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Diplodactylus tessellatus
Scientific classification

Diplodactylus tessellatus, commonly known as the tessellated gecko, is a small terrestrial lizard found distributed in inland New South Wales, Queensland, Northern Territory, South Australia and the north western corner of Victoria. The tessellated gecko is one of 26 species in the genus Diplodactylus all of which are confined to continental Australia. A small gecko varying in colour from grey to rich reddish-brown with a highly variable dorsal pattern.

Taxonomy & Phylogeny

The tessellated gecko was first described by a German-born British zoologist, ichthyologist, and herpetologist Albert Gunther in 1875. Diplodactylus tessellates is a species of geckos of the genus Diplodactylus within the family Diplodactylidae. Australian diplodactyline geckos are the only extant squamate group thought to have been in Australia before its separation from other east Gondwanan landmasses. D. tessellatus is thought to have speciated from Diplodactylus vittatus between 12–20 million years ago during the Miocene Epoch of the Neogene period. A sister taxon relationship between D. galeatus and D. tessellatus is supported.



With an average adult length of 9 cm in length, the tessellated gecko has a moderate body a short fleshy tail with enlarged conical scales in rings. Their body colours are varied from pale greys to rich reds with a highly variable pattern. Along the mid-dorsal region of the body and tail there is often irregular serious of pale yellow or blackish spots that are often in pairs. Pre-anal pores are absent with 4–13 post-anal tubercles. A trait common in other species of the genus Diplodactylus is the possession of slightly depressed, narrow long digits. Near the hind limb, males have a unique paracloacal spur positioned near the top of the hemipenal bulge. Hatchlings are often brighter and around 25–30% the average adult size.

Population & Ecology

In Kinchega National Park from 1985 to 1987 the life history and population ecology of the tessellated gecko was studied by Klaus Henle. The studies produced data showing there were short peaks of high mortality in spring or summer and low mortalities for the rest of the year, especially in winter when they are restricted or inactive. Dispersal ranges for individuals are from 50–100 m from their birth site. They are most active from the spring months of September through to the end of May before hibernating during winter.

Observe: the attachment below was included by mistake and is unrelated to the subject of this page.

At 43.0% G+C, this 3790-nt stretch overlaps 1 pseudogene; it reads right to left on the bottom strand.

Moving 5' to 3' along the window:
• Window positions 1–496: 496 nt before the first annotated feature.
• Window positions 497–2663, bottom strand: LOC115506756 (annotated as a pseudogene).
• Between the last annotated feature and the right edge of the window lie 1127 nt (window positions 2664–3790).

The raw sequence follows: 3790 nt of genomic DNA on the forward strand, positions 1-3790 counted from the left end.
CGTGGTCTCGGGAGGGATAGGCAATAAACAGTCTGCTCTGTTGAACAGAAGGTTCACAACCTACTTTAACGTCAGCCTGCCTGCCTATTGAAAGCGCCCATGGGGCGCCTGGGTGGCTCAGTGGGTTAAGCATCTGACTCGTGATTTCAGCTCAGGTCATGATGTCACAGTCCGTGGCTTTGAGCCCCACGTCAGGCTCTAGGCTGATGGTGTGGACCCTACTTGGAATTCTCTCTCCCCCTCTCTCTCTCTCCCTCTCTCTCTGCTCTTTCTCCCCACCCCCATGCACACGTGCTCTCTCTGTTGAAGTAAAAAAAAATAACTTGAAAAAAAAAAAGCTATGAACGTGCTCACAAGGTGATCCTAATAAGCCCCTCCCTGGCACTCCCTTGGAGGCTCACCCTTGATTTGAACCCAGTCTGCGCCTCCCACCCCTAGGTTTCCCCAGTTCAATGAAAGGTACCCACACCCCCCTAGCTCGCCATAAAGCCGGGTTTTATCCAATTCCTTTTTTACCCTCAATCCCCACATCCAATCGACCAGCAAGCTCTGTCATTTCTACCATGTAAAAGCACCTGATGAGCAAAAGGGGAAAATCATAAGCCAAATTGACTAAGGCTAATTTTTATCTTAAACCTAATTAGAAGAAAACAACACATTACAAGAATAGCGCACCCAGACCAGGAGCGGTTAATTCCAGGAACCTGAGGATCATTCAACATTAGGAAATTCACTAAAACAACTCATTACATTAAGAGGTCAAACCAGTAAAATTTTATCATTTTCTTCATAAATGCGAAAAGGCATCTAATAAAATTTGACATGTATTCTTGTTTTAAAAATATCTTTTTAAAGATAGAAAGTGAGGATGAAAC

Habitat and distribution

A terrestrial gecko that is widely distributed throughout the drier reaching interiors of New South Wales, Queensland, Northern Territory, South Australia and Victoria. During the day it may be found resting in habitats such as ground cracks, abandoned spider holes, crevices, under debris or fallen timber which all provide a camouflage from predation. Emerges at night to feed on insects. Can be quiet abundant in the right conditions such as black soiled flood plains of larger inland rivers.


Being an arthropod food generalist, the main diet consists of species of the Orthoptera order (crickets and grass hoppers), spiders and Diptera species, with a favourite delicacy of termites. While widely foraging, D. tessellatus is a sit-and-wait predator often sitting at the same spot for hours. Before breeding and hibernation in winter, food intake will increase to help produce fat storage.


Adult D. tessellatus in comparative to a hatchling
Adult D. tessellatus in comparative to a hatchling

The tessellated gecko will on average produce clutches of 2 eggs with an incubation period of around 50–60 days if under the right temperature conditions of around 28 degrees. The eggs average size is 13.5 mm long and 6.5 mm wide. The hatchlings average size is around 24 mm in total length and reach sexual maturity at one year old. Under favourable phenological conditions such as abundant food availability and stable climate, a healthy female can produce up to two clutches without any detrimental harm to her own fitness. In natural conditions the first clutch will be laid in November and the second in January with an observed egg mortality rate of 56%. Oviductal eggs can be detected by using the palpation method.


Introduced species

In Australia introduced species have caused the greatest number of extinctions. Exotic feral animals such as cats can have a negative effect on terrestrial geckos with mortality rates often correlating with predation at night. Ground foraging species such as D. tessellatus can often fall prey to an unsuspecting cat that has adapted to its environment.

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